District Superior Court Judge Stuart Nash harshly criticized the District of Columbia’s litigation tactics effectively resisting his previous order to release documents in a recent Freedom of Information Act (FOIA) request concerning the city’s planned development of historic landmark McMillan Park. During a June 19, 2015 hearing, Judge Nash severely reprimanded lawyers representing the District Government, stating that the District unnecessarily delayed the production of documents that Judge Nash had already ordered released.
At the June 19, 2015 hearing, Judge Nash said he found it very troubling to see how the District had chosen to litigate this case, prolonging it in spite of the statutory requirement to produce documents quickly. He had already reamed the District’s attorneys at an earlier hearing, in October 2014, shortly after they filed an appeal that Judge Nash indicated must be respected. But Judge Nash suggested that his patience was tried by this tactic that he saw as “dilatory device,” part of what Judge Nash saw as a litigating strategy of delaying the case from moving forward. He noted that the District had not yet produced any documents ordered by the court and suggested that it was unlikely that the District had any justification for continuing to withhold the requested documents against his order.
Judge Nash also said that he shared Vining’s frustration, stating that “here we have his democratically elected government which is operating against him and not vindicating rights that have been provided to him by the D.C. counsel and it is not the District’s finest hour.”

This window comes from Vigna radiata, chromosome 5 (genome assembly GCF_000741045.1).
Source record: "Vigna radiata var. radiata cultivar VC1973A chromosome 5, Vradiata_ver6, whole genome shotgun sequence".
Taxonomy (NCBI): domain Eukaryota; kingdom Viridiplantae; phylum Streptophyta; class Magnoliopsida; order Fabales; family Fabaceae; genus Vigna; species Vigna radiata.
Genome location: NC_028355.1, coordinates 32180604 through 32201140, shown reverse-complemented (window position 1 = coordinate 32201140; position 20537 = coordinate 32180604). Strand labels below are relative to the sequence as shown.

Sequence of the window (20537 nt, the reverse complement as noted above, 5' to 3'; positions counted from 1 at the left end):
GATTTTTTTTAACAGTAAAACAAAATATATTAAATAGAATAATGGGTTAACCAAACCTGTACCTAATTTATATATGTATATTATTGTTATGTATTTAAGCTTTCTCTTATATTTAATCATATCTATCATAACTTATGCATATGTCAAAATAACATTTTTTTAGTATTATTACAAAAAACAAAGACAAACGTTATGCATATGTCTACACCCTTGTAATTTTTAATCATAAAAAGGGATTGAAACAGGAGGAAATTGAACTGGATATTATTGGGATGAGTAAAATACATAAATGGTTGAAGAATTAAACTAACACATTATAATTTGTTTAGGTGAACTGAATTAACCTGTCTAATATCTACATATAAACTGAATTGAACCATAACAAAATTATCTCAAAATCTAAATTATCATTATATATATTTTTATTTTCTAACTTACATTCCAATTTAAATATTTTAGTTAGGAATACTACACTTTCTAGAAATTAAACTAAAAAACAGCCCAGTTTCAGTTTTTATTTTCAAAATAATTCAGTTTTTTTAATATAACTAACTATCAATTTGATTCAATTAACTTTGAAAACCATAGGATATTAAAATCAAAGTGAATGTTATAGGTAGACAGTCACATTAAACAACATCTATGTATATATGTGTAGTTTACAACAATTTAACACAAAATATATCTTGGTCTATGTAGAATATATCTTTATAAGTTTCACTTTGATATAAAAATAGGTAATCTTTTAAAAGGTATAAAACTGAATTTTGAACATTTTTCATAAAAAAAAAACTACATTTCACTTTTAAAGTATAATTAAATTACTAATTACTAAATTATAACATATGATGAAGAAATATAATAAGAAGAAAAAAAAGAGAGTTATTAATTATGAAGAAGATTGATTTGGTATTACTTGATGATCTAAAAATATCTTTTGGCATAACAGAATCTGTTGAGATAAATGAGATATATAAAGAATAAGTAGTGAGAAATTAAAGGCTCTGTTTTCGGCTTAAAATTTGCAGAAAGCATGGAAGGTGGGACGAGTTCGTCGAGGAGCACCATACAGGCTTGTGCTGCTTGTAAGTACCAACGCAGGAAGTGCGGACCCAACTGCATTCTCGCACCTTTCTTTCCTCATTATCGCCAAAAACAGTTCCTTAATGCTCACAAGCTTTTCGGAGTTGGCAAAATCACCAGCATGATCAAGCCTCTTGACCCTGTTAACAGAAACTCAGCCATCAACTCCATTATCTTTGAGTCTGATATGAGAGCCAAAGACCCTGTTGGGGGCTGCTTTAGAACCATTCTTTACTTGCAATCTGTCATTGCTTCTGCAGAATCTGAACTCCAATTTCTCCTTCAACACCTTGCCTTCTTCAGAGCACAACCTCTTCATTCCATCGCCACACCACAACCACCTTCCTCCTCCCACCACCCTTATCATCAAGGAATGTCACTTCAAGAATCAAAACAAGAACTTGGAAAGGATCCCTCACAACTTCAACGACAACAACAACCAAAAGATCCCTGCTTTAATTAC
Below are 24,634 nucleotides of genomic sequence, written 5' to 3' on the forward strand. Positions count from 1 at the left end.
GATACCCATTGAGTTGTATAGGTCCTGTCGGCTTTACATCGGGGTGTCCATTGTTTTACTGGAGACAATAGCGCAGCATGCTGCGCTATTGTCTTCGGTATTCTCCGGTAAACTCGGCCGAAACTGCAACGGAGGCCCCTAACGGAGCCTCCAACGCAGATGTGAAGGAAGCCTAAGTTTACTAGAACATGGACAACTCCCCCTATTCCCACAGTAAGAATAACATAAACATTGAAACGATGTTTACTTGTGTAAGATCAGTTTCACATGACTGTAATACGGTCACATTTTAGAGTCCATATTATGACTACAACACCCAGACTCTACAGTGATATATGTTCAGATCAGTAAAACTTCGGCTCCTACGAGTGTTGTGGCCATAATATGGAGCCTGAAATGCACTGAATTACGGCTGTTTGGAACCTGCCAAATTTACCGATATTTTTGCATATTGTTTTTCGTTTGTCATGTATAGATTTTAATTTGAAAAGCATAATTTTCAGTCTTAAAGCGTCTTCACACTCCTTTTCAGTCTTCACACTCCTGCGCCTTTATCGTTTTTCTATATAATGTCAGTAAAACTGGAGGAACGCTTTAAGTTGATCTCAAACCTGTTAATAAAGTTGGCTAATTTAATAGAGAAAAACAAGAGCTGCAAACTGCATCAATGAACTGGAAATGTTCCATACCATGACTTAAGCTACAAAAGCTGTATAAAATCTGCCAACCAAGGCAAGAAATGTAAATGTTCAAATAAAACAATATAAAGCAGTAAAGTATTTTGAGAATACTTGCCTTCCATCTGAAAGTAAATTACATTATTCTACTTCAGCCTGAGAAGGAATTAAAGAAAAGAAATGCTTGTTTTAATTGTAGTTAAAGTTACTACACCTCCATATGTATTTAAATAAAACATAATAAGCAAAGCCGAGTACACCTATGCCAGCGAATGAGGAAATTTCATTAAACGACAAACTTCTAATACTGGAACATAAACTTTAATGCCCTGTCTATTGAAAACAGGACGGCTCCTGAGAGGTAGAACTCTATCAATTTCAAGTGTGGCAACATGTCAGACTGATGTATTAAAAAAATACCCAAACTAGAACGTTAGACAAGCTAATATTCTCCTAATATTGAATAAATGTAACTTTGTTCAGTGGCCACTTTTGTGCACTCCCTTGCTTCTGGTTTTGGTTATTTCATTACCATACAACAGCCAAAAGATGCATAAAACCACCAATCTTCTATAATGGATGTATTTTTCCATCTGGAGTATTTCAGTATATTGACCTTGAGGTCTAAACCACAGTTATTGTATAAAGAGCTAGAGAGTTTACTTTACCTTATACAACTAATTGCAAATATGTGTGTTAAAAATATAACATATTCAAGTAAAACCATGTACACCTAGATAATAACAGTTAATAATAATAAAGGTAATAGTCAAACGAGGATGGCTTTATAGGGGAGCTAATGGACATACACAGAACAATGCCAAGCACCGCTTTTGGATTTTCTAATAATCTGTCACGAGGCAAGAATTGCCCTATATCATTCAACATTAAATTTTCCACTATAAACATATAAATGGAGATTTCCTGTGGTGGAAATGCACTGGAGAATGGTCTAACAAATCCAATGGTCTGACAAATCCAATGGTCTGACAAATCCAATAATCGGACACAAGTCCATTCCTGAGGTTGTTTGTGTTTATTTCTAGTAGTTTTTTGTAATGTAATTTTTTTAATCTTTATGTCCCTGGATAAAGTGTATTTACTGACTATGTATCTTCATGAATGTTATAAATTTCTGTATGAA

On June 25, 2015, following an in-camera review of some additional materials, Judge Nash ordered the release of the last remaining requested documents in this case that began in November, 2013. Judge Nash had ordered the documents released a year before, but the District delayed the release through what Judge Nash called “a frivolous appeal” that he said amounted to an “abuse of the appellate process” to evade his order, according to the transcript of this case. Well over 10,000 pages of documents were finally produced in this case, about a year and a half after its inception. Kirby Vining was represented in this suit by Don Padou, a lawyer who specializes in FOIA cases.
The article above is based on the document “Transcript Vining v DC June 19 2015” available in the “Court Documents” folder at the following location: